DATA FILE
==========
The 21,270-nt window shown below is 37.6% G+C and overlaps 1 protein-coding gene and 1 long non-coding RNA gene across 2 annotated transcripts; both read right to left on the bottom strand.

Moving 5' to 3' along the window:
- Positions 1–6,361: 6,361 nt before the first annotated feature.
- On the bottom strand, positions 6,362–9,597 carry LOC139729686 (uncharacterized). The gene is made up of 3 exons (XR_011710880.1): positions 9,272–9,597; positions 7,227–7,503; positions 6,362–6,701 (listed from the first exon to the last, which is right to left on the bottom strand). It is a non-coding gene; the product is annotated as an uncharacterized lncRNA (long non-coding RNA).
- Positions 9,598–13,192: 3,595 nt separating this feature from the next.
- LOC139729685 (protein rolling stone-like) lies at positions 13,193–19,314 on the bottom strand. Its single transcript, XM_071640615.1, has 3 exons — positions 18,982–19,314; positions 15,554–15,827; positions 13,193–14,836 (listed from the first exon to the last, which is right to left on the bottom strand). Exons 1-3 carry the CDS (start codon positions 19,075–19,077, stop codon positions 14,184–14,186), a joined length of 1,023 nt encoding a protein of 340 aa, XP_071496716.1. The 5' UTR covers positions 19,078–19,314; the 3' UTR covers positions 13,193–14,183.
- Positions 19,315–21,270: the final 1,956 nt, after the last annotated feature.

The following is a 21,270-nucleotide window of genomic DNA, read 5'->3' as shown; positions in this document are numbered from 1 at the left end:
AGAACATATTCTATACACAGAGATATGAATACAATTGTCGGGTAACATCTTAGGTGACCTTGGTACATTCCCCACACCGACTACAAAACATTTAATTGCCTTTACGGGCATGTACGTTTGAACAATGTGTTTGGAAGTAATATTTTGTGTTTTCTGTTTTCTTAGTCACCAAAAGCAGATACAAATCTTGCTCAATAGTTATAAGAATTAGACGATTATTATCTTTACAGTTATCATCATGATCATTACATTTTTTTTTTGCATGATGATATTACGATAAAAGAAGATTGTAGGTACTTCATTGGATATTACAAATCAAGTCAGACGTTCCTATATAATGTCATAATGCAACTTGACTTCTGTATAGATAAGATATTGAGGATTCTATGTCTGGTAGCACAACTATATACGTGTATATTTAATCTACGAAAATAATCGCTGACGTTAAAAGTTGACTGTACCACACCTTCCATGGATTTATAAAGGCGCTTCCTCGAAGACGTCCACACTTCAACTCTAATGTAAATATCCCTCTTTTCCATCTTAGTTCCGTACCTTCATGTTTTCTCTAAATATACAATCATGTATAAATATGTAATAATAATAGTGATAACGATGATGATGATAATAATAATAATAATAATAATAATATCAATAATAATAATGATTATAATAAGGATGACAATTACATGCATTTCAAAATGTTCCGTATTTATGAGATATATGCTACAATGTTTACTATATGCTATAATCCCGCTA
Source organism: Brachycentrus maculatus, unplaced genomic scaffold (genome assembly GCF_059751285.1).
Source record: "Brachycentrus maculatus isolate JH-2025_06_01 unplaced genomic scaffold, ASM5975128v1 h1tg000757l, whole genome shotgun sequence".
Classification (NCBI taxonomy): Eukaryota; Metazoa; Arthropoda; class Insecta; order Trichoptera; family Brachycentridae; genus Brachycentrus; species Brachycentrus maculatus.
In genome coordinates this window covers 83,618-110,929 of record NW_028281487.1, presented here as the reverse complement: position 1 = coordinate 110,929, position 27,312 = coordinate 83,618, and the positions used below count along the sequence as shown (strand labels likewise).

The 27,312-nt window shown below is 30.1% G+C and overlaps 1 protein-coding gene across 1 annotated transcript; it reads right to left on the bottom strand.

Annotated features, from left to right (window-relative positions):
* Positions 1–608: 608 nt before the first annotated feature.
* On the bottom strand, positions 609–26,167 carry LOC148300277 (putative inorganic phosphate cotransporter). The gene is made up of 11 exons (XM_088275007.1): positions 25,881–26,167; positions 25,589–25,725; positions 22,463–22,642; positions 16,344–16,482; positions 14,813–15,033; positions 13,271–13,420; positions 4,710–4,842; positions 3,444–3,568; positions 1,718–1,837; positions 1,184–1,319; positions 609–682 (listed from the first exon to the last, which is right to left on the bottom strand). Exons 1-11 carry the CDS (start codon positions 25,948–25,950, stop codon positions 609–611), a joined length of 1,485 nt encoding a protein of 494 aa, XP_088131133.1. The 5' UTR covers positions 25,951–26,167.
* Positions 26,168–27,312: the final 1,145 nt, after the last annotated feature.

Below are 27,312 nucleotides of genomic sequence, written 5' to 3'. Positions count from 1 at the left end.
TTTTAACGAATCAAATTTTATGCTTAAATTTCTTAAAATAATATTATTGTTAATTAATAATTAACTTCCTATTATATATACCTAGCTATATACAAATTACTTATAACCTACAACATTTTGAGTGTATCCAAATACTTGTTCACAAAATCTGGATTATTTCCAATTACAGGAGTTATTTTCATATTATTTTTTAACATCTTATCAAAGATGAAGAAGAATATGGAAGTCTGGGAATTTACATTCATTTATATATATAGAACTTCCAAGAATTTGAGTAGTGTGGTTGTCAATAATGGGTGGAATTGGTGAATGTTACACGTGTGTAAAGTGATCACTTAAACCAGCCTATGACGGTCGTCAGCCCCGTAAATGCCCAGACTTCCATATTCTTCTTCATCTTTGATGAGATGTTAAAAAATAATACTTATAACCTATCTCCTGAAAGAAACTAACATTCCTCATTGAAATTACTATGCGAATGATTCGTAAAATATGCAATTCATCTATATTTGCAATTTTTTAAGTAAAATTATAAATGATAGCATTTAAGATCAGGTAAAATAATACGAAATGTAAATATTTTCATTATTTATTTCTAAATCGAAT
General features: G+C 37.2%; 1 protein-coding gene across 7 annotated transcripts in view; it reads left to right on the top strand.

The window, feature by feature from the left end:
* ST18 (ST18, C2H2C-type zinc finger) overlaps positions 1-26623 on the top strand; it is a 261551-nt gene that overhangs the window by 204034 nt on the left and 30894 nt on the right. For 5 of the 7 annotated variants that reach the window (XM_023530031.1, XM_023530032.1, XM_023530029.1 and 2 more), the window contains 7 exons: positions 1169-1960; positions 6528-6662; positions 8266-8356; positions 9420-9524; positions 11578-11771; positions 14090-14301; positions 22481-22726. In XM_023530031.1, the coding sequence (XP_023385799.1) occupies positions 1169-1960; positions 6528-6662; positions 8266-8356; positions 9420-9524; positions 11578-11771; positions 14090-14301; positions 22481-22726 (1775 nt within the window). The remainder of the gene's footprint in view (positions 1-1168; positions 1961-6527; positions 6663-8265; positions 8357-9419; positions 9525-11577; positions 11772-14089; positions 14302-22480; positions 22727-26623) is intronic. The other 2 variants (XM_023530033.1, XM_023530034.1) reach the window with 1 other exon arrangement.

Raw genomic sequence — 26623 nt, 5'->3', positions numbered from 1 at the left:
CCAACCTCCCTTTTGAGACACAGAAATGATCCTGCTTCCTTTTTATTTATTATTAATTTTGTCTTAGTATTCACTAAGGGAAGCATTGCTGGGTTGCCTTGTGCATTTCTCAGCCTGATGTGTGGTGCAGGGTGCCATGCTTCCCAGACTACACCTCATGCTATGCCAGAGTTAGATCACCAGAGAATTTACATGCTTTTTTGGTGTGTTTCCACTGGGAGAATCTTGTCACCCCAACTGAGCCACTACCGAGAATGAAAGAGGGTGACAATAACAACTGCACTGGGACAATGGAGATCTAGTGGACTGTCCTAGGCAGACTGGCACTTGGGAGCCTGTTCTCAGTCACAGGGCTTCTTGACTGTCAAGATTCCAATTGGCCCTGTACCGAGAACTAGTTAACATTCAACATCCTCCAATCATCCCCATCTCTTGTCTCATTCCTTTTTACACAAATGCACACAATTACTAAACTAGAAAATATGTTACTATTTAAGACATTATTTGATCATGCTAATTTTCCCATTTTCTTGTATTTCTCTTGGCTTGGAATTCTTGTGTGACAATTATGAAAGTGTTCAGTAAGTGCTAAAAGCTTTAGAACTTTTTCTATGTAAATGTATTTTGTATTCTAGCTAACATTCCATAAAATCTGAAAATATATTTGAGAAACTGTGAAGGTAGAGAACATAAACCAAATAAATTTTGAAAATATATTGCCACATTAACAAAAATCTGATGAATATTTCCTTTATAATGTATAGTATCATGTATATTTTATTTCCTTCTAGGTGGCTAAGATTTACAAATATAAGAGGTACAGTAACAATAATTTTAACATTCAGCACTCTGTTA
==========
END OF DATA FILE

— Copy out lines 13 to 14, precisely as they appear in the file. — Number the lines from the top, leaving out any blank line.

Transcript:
In genome coordinates this window covers 83,618-110,929 of record NW_028281487.1, presented here as the reverse complement: position 1 = coordinate 110,929, position 27,312 = coordinate 83,618, and the positions used below count along the sequence as shown (strand labels likewise).

The 27,312-nt window shown below is 30.1% G+C and overlaps 1 protein-coding gene across 1 annotated transcript; it reads right to left on the bottom strand.